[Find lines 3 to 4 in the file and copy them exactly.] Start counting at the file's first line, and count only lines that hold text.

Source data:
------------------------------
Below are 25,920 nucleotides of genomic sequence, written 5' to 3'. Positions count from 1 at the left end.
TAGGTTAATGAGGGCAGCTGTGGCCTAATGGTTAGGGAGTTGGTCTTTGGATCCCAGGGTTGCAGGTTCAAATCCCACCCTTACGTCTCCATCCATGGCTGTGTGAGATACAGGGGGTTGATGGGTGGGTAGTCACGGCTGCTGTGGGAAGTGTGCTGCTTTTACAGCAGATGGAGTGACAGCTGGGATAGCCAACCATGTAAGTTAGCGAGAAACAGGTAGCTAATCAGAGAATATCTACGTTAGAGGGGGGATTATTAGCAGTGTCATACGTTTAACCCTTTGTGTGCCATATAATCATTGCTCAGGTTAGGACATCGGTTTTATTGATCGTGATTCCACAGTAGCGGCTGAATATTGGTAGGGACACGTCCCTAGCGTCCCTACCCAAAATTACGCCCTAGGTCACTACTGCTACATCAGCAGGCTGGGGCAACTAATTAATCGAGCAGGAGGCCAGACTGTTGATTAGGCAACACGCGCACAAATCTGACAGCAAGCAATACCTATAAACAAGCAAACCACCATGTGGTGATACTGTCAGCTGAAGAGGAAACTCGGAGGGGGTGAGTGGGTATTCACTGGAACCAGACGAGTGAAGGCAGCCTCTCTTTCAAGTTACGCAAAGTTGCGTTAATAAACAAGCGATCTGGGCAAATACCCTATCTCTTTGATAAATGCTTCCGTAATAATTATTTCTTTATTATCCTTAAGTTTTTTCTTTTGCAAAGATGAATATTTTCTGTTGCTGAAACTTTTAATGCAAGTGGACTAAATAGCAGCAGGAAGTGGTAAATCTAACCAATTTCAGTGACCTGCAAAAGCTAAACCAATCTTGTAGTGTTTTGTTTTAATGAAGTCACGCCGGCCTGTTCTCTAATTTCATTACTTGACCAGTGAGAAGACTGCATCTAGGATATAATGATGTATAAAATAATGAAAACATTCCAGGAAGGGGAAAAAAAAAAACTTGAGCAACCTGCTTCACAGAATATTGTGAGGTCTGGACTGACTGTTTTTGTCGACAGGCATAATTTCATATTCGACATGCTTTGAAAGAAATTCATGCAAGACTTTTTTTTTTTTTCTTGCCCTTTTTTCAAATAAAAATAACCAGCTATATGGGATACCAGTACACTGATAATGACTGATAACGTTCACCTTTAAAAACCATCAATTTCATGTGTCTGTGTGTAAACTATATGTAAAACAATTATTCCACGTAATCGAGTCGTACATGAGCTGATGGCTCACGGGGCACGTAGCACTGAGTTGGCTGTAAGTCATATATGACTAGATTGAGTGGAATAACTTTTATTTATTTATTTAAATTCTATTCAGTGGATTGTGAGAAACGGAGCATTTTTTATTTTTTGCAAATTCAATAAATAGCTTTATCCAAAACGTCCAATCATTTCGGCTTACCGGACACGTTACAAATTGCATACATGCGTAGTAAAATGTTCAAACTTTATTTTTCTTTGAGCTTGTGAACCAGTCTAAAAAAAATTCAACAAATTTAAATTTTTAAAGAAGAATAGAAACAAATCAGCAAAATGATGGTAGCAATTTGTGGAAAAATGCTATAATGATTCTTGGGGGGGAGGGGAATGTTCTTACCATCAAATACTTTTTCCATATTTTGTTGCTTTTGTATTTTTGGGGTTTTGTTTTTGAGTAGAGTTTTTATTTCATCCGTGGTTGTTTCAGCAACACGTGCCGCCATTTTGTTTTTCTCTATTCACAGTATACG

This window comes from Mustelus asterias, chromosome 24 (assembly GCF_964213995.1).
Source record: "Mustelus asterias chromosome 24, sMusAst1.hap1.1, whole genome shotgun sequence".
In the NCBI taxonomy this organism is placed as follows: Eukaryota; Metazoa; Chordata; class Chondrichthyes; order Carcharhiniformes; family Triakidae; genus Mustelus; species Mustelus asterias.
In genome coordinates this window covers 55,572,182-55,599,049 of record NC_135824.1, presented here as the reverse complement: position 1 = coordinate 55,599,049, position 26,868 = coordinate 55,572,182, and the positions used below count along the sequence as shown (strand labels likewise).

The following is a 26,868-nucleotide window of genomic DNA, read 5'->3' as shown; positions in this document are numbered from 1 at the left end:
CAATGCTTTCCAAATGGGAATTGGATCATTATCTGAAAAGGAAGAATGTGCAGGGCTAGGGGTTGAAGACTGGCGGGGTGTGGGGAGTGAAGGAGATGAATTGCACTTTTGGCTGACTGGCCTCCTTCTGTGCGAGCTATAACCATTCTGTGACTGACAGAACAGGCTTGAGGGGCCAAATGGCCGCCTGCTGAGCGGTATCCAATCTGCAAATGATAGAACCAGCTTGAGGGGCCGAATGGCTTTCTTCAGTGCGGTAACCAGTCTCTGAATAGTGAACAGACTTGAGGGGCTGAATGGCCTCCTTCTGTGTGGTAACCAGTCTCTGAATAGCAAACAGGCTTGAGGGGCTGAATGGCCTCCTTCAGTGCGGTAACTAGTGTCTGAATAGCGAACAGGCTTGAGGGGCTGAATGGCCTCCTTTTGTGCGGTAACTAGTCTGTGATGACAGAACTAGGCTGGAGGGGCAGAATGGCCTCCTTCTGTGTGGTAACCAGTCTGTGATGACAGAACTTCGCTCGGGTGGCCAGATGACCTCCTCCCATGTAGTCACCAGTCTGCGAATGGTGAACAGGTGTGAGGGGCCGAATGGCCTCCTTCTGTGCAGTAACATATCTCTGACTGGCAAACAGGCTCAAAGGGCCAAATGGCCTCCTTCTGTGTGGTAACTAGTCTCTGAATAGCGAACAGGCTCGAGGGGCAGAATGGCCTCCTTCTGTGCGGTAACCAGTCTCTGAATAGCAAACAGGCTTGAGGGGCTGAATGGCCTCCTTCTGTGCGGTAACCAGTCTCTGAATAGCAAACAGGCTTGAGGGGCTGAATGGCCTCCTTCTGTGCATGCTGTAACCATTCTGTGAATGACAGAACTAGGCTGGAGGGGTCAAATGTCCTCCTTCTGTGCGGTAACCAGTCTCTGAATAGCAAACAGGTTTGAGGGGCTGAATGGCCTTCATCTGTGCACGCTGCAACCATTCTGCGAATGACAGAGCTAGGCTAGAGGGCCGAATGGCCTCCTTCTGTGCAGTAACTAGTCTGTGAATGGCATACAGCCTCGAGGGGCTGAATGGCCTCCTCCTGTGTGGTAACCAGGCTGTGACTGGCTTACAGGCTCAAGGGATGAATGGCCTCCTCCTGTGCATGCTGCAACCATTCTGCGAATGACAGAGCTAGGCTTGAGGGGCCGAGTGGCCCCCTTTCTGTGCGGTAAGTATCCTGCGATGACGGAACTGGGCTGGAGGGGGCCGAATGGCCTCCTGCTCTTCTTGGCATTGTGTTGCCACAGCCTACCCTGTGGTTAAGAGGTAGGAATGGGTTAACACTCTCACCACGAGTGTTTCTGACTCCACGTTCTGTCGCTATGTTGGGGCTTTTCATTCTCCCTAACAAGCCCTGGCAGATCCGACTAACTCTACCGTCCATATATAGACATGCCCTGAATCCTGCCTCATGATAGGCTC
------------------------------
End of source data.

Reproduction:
This window comes from Mustelus asterias, chromosome 24 (assembly GCF_964213995.1).
Source record: "Mustelus asterias chromosome 24, sMusAst1.hap1.1, whole genome shotgun sequence".